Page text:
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Electrolytes commonly exist as solutions of acids, bases or salts. In simple terms, the electrolyte is a material that dissolves in water to give a solution that conducts an electric current. Furthermore, some gases may act as electrolytes under conditions of high temperature or low pressure. Electrolyte solutions can also result from the dissolution of some biological (e.g. DNA, polypeptides) and synthetic polymers (e.g. polystyrene sulfonate), termed polyelectrolytes, which contain multiple charged moieties.

Electrolyte solutions are normally formed when a salt is placed into a solvent such as water and the individual components dissociate due to the thermodynamic interactions between solvent and solute molecules, in a process called solvation. For example, when table salt, NaCl, is placed in water, the following occurs: NaCl(s) Na+ + Cl- It is also possible for substances to react with water when they are added to it, producing ions, e.g. carbon dioxide gas dissolves in water to produce a solution which contains hydrogen ions and bicarbonate ions.

Polyelectrolytes are polymers that develop substantial charge when dissolved or swollen in a highly polar solvent medium such as water. The attendant electrostatic interactions - within a single polyelectrolyte, between polyelectrolytes, or with molecules/surfaces - produce physical properties much different than those for neutral polymers. Most polyelectrolyte solution and gel properties vary sharply with addition of simple electrolytes, which screen electrostatic interactions according to concentration.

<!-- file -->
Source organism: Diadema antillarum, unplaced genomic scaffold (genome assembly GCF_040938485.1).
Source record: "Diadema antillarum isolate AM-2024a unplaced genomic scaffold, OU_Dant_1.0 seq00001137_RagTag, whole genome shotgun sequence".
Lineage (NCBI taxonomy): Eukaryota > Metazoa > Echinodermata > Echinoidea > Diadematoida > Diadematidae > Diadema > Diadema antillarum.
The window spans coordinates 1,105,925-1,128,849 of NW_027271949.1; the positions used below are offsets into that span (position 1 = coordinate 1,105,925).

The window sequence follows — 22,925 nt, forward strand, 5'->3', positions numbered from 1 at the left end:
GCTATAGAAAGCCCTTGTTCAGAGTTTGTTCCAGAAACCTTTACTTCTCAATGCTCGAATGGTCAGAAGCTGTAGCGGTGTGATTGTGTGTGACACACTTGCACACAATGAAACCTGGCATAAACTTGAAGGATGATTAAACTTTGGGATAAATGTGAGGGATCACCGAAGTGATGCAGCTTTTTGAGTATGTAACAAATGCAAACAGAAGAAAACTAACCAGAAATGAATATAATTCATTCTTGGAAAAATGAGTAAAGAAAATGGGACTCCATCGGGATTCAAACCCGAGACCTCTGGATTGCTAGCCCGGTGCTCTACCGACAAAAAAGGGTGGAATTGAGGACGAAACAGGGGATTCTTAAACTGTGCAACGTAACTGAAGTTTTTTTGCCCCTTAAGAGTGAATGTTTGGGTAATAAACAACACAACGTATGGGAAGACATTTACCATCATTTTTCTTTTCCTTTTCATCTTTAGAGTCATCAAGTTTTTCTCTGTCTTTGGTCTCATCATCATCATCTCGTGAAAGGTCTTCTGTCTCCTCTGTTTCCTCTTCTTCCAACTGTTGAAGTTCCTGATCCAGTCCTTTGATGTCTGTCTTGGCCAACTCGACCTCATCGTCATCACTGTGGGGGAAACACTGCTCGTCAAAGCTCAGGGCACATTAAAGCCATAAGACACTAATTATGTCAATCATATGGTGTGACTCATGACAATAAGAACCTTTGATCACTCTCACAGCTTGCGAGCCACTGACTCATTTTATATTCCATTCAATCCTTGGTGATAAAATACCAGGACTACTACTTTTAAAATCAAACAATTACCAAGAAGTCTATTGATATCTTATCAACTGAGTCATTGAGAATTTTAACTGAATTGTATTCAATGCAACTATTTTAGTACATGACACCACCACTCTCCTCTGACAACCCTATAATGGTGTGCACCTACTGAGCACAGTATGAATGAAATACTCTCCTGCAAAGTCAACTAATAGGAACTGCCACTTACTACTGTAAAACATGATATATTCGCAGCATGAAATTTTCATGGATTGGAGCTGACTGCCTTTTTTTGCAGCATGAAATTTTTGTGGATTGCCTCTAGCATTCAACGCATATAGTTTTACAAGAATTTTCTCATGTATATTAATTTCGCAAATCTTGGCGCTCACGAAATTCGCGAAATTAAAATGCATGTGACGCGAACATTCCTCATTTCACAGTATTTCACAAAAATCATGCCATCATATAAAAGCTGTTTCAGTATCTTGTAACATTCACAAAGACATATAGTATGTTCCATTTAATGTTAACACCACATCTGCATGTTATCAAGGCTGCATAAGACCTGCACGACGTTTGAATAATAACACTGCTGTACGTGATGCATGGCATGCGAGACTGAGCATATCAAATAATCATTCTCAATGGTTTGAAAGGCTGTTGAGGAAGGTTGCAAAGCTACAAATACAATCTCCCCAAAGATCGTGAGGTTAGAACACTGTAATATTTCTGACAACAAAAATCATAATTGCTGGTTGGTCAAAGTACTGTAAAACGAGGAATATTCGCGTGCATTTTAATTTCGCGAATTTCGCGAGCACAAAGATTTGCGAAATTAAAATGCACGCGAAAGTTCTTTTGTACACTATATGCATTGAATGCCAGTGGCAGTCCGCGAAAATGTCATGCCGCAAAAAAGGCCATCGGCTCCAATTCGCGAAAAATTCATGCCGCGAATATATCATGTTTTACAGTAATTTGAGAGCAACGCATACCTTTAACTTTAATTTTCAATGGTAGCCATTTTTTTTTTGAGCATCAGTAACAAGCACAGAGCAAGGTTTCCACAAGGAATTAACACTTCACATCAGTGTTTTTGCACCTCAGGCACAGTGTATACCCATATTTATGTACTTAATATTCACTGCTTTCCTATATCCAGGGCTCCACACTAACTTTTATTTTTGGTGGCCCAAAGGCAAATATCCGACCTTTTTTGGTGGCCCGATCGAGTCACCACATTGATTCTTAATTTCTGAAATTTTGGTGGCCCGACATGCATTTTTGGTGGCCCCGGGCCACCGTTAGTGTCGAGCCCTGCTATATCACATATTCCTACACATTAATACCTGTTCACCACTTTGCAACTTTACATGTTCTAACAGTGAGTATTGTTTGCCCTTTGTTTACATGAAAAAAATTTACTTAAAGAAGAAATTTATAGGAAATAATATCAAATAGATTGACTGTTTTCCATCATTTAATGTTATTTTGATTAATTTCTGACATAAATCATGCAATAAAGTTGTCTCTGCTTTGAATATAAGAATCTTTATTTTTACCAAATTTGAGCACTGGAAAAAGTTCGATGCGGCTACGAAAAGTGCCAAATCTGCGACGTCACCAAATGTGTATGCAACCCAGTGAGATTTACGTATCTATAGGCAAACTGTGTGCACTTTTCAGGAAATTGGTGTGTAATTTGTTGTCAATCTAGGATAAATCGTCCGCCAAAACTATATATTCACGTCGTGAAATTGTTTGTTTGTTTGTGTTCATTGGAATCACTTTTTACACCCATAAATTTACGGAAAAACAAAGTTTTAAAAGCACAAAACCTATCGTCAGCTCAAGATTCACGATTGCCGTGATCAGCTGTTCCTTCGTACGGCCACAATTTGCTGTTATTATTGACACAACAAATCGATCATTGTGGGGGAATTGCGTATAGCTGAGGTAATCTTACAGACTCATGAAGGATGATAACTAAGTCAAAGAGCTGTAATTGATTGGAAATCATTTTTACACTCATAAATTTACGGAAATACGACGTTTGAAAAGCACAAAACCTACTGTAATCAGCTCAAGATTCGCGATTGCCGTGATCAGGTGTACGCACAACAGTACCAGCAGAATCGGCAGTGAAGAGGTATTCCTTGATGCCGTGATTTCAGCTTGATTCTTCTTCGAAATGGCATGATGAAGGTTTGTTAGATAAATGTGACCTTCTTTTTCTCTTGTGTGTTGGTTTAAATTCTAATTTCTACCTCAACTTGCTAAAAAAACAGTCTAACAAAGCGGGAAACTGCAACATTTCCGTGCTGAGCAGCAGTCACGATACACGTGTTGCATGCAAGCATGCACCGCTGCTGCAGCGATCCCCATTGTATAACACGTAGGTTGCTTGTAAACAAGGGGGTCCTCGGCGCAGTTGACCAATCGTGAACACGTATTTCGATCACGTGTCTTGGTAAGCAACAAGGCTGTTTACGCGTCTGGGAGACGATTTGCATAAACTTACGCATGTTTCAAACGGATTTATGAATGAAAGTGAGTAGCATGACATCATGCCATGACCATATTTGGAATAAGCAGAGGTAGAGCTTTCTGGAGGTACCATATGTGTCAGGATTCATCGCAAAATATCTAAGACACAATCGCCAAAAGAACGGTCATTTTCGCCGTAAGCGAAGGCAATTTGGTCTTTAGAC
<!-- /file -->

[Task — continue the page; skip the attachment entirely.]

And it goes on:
An electrolyte in a solution may be described as concentrated if it has a high concentration of ions, or dilute if it has a low concentration. If a high proportion of the solute dissociates to form free ions, the electrolyte is strong; if most of the solute does not dissociate, the electrolyte is weak. The properties of electrolytes may be exploited using electrolysis to extract constituent elements and compounds contained within the solution.

Polyelectrolyte type chemicals generally form weak electrolytes, especially the long-chain polymers with a good deal of branched architecture within their repeating conformation. Many polyelectrolytes are not fully charged in solution at slightly alkaline to slightly acidic pH values, and their fractional charge can be modified by changing solution pH. Thus, the physical properties of polyelectrolyte solutions are strongly affected by pH and this affects their degree of charging that releases counter-ions as well as charges the polymer backbone chemical. Not only does this affect electrical conductivity of a solution but gives polyelectrolyte chemicals a variety of uses over a wide range of pH values.

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